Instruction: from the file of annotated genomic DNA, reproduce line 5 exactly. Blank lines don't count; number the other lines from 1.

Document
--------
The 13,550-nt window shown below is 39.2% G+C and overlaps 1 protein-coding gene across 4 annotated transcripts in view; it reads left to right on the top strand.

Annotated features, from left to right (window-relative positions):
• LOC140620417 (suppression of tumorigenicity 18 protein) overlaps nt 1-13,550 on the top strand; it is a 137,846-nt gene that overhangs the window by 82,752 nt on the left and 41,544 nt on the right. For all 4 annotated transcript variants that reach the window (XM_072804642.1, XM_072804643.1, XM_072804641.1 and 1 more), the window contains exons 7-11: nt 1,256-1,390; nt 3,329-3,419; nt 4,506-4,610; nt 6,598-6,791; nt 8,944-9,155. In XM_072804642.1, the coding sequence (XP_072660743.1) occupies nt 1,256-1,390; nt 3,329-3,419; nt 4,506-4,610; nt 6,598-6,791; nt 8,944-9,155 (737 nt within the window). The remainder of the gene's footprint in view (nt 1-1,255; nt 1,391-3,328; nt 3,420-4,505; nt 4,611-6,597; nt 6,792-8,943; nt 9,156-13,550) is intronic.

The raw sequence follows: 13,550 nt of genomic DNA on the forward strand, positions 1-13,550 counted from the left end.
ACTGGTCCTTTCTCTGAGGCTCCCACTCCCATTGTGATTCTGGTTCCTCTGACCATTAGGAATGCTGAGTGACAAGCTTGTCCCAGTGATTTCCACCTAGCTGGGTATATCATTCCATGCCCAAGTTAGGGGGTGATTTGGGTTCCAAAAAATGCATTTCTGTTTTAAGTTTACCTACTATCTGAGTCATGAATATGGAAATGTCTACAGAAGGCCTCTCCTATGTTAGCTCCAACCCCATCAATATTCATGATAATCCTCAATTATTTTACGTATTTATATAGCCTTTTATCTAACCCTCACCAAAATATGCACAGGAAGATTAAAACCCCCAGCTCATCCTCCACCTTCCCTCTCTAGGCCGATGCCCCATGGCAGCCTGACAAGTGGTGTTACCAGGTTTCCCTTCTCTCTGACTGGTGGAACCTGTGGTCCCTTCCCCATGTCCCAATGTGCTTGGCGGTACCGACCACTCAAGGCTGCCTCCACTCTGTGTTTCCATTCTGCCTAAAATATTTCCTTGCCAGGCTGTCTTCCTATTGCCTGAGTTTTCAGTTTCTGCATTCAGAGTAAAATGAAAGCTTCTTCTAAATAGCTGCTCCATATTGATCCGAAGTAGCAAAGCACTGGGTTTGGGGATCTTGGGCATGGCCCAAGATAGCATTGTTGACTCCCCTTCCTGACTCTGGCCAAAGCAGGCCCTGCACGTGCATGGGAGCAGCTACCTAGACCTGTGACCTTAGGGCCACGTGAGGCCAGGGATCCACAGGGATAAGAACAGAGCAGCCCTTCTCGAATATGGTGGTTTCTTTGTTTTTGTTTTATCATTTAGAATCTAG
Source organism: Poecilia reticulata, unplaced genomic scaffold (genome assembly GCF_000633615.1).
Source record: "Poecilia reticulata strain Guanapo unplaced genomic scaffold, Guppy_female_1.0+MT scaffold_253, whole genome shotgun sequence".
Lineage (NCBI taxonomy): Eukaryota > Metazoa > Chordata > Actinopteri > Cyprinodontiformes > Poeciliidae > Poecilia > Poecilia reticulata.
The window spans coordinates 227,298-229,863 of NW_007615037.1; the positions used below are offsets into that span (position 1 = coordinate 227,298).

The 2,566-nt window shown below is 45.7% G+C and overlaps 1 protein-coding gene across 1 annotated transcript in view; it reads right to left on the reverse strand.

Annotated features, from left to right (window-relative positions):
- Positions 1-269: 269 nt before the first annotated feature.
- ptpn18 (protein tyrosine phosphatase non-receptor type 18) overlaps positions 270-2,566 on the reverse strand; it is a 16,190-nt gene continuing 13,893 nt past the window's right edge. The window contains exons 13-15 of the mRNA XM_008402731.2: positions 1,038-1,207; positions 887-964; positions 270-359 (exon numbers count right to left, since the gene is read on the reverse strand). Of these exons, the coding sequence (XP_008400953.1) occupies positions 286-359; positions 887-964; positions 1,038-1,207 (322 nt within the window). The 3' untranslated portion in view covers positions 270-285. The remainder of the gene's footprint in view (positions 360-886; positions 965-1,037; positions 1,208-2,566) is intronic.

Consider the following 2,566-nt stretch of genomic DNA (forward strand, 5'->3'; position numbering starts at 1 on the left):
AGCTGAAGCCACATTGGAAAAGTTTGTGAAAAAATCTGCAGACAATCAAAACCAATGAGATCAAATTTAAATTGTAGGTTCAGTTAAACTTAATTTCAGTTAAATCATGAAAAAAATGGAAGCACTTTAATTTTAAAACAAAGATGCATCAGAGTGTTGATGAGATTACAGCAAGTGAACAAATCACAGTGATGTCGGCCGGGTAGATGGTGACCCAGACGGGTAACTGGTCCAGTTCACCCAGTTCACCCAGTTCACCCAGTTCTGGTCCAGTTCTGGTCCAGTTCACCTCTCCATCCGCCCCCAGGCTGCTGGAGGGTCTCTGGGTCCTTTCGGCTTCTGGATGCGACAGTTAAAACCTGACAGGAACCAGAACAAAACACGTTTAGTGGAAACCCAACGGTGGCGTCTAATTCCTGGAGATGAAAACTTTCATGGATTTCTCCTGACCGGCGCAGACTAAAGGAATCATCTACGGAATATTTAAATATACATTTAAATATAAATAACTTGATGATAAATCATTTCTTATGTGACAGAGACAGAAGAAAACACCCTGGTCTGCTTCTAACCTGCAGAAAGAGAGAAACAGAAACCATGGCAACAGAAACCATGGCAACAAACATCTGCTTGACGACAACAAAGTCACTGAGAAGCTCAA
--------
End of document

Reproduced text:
ACTGGTCCTTTCTCTGAGGCTCCCACTCCCATTGTGATTCTGGTTCCTCTGACCATTAGGAATGCTGAGTGACAAGCTTGTCCCAGTGATTTCCACCTAGCTGGGTATATCATTCCATGCCCAAGTTAGGGGGTGATTTGGGTTCCAAAAAATGCATTTCTGTTTTAAGTTTACCTACTATCTGAGTCATGAATATGGAAATGTCTACAGAAGGCCTCTCCTATGTTAGCTCCAACCCCATCAATATTCATGATAATCCTCAATTATTTTACGTATTTATATAGCCTTTTATCTAACCCTCACCAAAATATGCACAGGAAGATTAAAACCCCCAGCTCATCCTCCACCTTCCCTCTCTAGGCCGATGCCCCATGGCAGCCTGACAAGTGGTGTTACCAGGTTTCCCTTCTCTCTGACTGGTGGAACCTGTGGTCCCTTCCCCATGTCCCAATGTGCTTGGCGGTACCGACCACTCAAGGCTGCCTCCACTCTGTGTTTCCATTCTGCCTAAAATATTTCCTTGCCAGGCTGTCTTCCTATTGCCTGAGTTTTCAGTTTCTGCATTCAGAGTAAAATGAAAGCTTCTTCTAAATAGCTGCTCCATATTGATCCGAAGTAGCAAAGCACTGGGTTTGGGGATCTTGGGCATGGCCCAAGATAGCATTGTTGACTCCCCTTCCTGACTCTGGCCAAAGCAGGCCCTGCACGTGCATGGGAGCAGCTACCTAGACCTGTGACCTTAGGGCCACGTGAGGCCAGGGATCCACAGGGATAAGAACAGAGCAGCCCTTCTCGAATATGGTGGTTTCTTTGTTTTTGTTTTATCATTTAGAATCTAG